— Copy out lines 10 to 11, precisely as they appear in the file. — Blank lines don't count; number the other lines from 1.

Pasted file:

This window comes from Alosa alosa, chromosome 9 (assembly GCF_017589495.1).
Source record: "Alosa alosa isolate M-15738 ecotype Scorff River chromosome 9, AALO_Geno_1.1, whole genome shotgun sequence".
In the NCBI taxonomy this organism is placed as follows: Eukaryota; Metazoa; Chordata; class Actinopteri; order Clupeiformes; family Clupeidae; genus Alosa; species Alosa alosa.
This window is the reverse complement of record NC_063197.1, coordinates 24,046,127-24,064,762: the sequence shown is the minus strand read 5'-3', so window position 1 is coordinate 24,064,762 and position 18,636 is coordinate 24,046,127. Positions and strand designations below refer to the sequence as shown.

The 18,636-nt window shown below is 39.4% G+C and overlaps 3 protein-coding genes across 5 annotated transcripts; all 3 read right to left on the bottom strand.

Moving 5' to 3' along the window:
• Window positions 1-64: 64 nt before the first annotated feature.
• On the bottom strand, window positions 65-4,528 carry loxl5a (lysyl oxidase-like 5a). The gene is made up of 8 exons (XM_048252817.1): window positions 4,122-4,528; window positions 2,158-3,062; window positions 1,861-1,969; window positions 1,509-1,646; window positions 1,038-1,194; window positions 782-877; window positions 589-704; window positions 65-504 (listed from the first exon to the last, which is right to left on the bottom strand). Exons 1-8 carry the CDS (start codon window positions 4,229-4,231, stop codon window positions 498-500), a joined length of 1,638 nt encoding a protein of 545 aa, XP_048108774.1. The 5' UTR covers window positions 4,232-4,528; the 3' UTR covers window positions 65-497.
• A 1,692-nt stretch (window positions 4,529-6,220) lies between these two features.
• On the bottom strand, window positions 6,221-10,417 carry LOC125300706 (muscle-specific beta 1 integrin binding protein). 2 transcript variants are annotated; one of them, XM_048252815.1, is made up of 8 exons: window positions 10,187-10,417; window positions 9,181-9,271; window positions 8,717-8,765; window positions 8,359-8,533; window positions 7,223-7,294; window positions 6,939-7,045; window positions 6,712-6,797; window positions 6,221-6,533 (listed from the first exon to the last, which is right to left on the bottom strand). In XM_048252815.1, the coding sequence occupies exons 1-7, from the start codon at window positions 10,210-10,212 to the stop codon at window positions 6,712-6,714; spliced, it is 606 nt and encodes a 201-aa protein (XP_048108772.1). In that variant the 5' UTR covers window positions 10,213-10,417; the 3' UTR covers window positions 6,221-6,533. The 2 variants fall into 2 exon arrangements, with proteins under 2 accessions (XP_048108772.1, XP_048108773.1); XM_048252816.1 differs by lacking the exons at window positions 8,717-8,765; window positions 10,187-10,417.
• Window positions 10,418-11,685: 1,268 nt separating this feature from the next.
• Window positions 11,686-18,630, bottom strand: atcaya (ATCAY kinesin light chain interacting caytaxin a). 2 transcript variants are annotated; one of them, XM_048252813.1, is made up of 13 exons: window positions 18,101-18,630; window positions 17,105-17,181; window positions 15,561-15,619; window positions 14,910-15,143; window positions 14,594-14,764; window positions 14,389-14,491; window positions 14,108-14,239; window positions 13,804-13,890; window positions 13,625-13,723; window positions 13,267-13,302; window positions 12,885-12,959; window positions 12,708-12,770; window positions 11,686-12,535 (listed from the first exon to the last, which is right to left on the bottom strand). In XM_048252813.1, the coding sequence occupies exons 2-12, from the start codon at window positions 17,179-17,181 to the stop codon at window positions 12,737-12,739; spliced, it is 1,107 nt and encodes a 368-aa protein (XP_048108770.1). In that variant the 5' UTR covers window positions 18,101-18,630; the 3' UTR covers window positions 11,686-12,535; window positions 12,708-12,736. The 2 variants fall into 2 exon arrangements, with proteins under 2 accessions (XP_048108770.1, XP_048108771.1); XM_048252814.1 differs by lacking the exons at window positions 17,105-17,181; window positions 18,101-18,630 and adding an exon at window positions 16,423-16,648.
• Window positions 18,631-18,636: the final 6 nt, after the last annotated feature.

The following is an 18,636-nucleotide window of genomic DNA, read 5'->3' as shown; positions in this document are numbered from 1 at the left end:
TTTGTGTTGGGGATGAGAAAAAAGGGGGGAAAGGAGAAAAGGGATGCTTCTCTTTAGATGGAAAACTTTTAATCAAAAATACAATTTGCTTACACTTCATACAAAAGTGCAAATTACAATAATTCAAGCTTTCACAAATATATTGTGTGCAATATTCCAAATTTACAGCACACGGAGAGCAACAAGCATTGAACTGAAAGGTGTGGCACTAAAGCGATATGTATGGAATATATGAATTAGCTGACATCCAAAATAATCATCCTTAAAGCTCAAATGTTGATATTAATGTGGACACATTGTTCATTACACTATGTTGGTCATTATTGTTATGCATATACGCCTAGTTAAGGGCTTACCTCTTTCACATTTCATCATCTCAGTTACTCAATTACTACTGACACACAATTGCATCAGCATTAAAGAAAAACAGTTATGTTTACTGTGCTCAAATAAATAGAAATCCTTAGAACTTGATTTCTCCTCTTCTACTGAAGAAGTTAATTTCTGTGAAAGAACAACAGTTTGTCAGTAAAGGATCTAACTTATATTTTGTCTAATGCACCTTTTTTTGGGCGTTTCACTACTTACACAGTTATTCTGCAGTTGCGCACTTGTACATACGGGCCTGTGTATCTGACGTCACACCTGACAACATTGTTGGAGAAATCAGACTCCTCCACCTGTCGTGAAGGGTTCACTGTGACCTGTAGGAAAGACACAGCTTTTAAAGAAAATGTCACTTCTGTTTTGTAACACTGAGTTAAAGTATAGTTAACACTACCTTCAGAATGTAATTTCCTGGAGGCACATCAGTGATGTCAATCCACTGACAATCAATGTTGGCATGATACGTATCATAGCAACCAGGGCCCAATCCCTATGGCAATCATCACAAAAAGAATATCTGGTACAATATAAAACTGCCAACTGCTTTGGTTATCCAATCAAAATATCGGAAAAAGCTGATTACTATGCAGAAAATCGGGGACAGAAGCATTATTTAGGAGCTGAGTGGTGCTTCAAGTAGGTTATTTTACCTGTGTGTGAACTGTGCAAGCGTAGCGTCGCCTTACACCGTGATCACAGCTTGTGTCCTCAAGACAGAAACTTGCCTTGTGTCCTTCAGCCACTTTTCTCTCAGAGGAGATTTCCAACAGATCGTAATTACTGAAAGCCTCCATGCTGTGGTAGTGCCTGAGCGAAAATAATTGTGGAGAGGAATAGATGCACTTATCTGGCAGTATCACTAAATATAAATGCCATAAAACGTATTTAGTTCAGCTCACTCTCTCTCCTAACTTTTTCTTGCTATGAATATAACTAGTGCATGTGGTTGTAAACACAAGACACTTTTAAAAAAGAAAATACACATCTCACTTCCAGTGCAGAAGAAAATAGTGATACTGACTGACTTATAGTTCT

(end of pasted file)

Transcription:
• On the bottom strand, window positions 6,221-10,417 carry LOC125300706 (muscle-specific beta 1 integrin binding protein). 2 transcript variants are annotated; one of them, XM_048252815.1, is made up of 8 exons: window positions 10,187-10,417; window positions 9,181-9,271; window positions 8,717-8,765; window positions 8,359-8,533; window positions 7,223-7,294; window positions 6,939-7,045; window positions 6,712-6,797; window positions 6,221-6,533 (listed from the first exon to the last, which is right to left on the bottom strand). In XM_048252815.1, the coding sequence occupies exons 1-7, from the start codon at window positions 10,210-10,212 to the stop codon at window positions 6,712-6,714; spliced, it is 606 nt and encodes a 201-aa protein (XP_048108772.1). In that variant the 5' UTR covers window positions 10,213-10,417; the 3' UTR covers window positions 6,221-6,533. The 2 variants fall into 2 exon arrangements, with proteins under 2 accessions (XP_048108772.1, XP_048108773.1); XM_048252816.1 differs by lacking the exons at window positions 8,717-8,765; window positions 10,187-10,417.
• Window positions 10,418-11,685: 1,268 nt separating this feature from the next.